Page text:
Divine laws were given unto “man” and “man-made” laws continued the practice, inter alia, by the unabated use of language which remained gender biased. The primary reason for this is that even today, society continues to be centred around the “man”– it continues to be a patriarchal society.
A priori when it comes to drafting laws, the legislatures of many countries which were and even now continue to be dominated by men, use language which is more appropriate to the majority gender occupying these institutions. However, since the late 1980s, the trend has been to move towards a gender neutral language, generally, which was heralded by the UNESCO when in 1987 it published the first edition of the “Guide to Non-Sexist Language”. This, and subsequent efforts of UNESCO have concentrated on the use of gender neutral language with a view to promote inclusiveness and eliminate the inequality between the binary genders. Unfortunately, the non-binary genders have been left out of its fold.
Here, I assert, in so far as India is concerned, the parliament, State legislatures, and local authorities, must ensure that the language of laws is gender neutral, keeping in mind the non-binary genders as well. As a State whose constitution sees all its citizens as equals, it must do all that is required to eliminate the inherent “maleness” in the language of its laws which typically use male pronouns (he/him/his) and gendered generics (chairman).
While it is conceivable that the flexibility offered by the English language may not be available in vernacular languages, attempts must be made to make the language gender neutral for a myriad of reasons which are elaborated below. However, one must understand that this is a necessary but an inadequate tool to achieve gender equality. One may even categorise this as linguistic affirmative action, but by itself it only supplements and should not be seen as supplanting other affirmative actions.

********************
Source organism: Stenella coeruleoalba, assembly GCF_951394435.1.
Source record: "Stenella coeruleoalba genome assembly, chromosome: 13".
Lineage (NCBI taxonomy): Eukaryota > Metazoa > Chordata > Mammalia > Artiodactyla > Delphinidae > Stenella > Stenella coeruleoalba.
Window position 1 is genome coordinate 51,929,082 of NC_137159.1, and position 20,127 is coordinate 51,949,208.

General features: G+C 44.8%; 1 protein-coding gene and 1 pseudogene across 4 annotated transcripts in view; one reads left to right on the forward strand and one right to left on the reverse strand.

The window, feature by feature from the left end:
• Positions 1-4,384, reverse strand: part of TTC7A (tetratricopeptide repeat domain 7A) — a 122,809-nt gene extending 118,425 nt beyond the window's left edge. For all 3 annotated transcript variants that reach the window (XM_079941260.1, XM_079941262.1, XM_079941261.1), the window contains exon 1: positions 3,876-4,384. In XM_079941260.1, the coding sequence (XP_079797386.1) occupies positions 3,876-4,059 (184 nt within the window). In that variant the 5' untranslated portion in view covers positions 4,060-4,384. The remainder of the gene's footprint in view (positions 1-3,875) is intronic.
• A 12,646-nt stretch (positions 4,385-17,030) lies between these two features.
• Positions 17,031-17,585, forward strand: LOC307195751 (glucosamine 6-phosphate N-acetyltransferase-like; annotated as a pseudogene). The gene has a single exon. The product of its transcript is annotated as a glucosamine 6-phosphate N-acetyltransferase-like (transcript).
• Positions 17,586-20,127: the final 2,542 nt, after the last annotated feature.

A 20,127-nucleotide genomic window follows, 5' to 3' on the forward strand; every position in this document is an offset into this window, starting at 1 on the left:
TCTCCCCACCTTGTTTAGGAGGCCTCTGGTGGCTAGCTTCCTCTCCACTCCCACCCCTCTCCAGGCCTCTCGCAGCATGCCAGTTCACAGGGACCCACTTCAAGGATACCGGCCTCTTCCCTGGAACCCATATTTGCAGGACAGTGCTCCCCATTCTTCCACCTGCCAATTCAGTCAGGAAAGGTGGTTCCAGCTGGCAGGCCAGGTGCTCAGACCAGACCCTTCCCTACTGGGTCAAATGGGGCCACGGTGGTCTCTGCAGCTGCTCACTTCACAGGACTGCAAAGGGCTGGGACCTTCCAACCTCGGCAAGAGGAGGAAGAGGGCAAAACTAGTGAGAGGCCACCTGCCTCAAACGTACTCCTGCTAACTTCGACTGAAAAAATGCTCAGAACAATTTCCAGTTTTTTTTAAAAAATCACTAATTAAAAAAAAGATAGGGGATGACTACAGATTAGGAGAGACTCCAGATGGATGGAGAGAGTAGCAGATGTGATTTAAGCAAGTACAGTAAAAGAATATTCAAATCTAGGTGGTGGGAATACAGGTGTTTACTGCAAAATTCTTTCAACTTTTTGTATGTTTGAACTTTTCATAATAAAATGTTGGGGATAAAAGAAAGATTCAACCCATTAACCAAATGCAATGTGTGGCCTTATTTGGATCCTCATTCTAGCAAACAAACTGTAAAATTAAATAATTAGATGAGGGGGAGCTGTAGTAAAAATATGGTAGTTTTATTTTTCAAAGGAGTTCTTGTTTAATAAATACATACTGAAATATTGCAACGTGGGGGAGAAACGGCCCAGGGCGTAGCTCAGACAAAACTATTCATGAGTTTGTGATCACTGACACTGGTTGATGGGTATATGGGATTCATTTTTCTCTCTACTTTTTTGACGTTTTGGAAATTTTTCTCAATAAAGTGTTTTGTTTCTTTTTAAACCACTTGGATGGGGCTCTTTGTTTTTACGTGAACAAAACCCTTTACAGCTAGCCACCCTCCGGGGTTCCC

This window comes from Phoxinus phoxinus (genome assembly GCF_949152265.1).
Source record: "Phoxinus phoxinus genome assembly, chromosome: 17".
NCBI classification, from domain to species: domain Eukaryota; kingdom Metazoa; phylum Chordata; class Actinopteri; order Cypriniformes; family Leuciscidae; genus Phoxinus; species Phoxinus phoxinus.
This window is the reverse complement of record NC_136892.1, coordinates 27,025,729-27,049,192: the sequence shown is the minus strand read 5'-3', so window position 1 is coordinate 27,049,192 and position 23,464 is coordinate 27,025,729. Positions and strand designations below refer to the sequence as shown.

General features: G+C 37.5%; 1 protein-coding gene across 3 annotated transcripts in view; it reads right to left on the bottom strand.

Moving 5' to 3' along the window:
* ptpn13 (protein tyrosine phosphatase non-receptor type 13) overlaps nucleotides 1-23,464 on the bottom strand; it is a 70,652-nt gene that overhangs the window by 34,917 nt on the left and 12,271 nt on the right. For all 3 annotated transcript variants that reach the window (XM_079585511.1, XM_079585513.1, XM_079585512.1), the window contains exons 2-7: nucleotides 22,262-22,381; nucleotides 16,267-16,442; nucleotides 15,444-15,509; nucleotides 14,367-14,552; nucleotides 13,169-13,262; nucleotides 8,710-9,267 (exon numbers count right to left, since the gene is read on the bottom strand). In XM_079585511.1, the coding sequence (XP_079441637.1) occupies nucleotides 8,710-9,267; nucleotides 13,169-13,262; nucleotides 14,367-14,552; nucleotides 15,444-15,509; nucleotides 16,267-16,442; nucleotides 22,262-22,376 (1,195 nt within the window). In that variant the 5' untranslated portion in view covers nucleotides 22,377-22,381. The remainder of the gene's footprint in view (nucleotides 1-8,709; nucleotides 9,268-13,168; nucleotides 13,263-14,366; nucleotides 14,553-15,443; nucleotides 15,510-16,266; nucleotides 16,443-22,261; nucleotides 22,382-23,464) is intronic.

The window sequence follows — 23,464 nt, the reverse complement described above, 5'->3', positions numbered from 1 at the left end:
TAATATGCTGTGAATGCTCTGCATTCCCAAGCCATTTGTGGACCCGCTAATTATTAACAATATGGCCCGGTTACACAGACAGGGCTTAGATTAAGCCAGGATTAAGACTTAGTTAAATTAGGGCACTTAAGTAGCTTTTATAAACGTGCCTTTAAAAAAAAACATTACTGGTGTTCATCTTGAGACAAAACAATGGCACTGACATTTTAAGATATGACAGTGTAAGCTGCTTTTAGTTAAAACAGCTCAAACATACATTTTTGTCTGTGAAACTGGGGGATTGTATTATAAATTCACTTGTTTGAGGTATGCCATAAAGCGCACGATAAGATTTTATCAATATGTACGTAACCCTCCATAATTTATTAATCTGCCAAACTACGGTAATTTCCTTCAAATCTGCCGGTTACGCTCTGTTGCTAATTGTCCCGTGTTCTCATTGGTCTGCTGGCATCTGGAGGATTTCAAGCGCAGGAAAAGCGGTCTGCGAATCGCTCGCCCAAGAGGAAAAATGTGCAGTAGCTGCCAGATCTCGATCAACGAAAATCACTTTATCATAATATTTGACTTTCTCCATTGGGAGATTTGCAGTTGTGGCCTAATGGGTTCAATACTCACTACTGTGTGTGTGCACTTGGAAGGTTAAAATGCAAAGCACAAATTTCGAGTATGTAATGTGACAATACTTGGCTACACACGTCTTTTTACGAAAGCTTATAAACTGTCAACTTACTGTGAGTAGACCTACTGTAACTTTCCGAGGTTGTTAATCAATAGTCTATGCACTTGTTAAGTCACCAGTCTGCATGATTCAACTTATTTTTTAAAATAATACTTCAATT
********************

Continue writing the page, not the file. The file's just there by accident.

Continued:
A layperson reading a law including the supreme law of our land, i.e. the constitution, is more likely to encounter use of male pronouns and male terms (like chairman). While there has been departure to some extent (whether deliberate or by chance) as is reflected in certain amendments to the constitution (see Articles 243C, 243D, 243R, 243S, 243T, 243ZD, 243ZE, 338 and 338A) and legislations like the Consumer Protection Act, 2019 (which repealed the Consumer Protection Act, 1986), in which the word ‘chairperson’ is used as opposed to ‘chairman’, when it comes to pronouns, the law is still male-centric.
Also read: How Gendered Language Enforces Patriarchy
This by itself is an affront to members of other genders since the law refuses to recognise these individuals and their genders and proceeds on the age-old definition or disclaimer that the use of male pronouns includes within its fold female pronouns. Today, we have, after an enormous delay, and years of sustained movement, begun the process of dismantling the gender binary (and succeeded to an extent). Hence, it is all the more necessary to ensure that the language of law is all inclusive.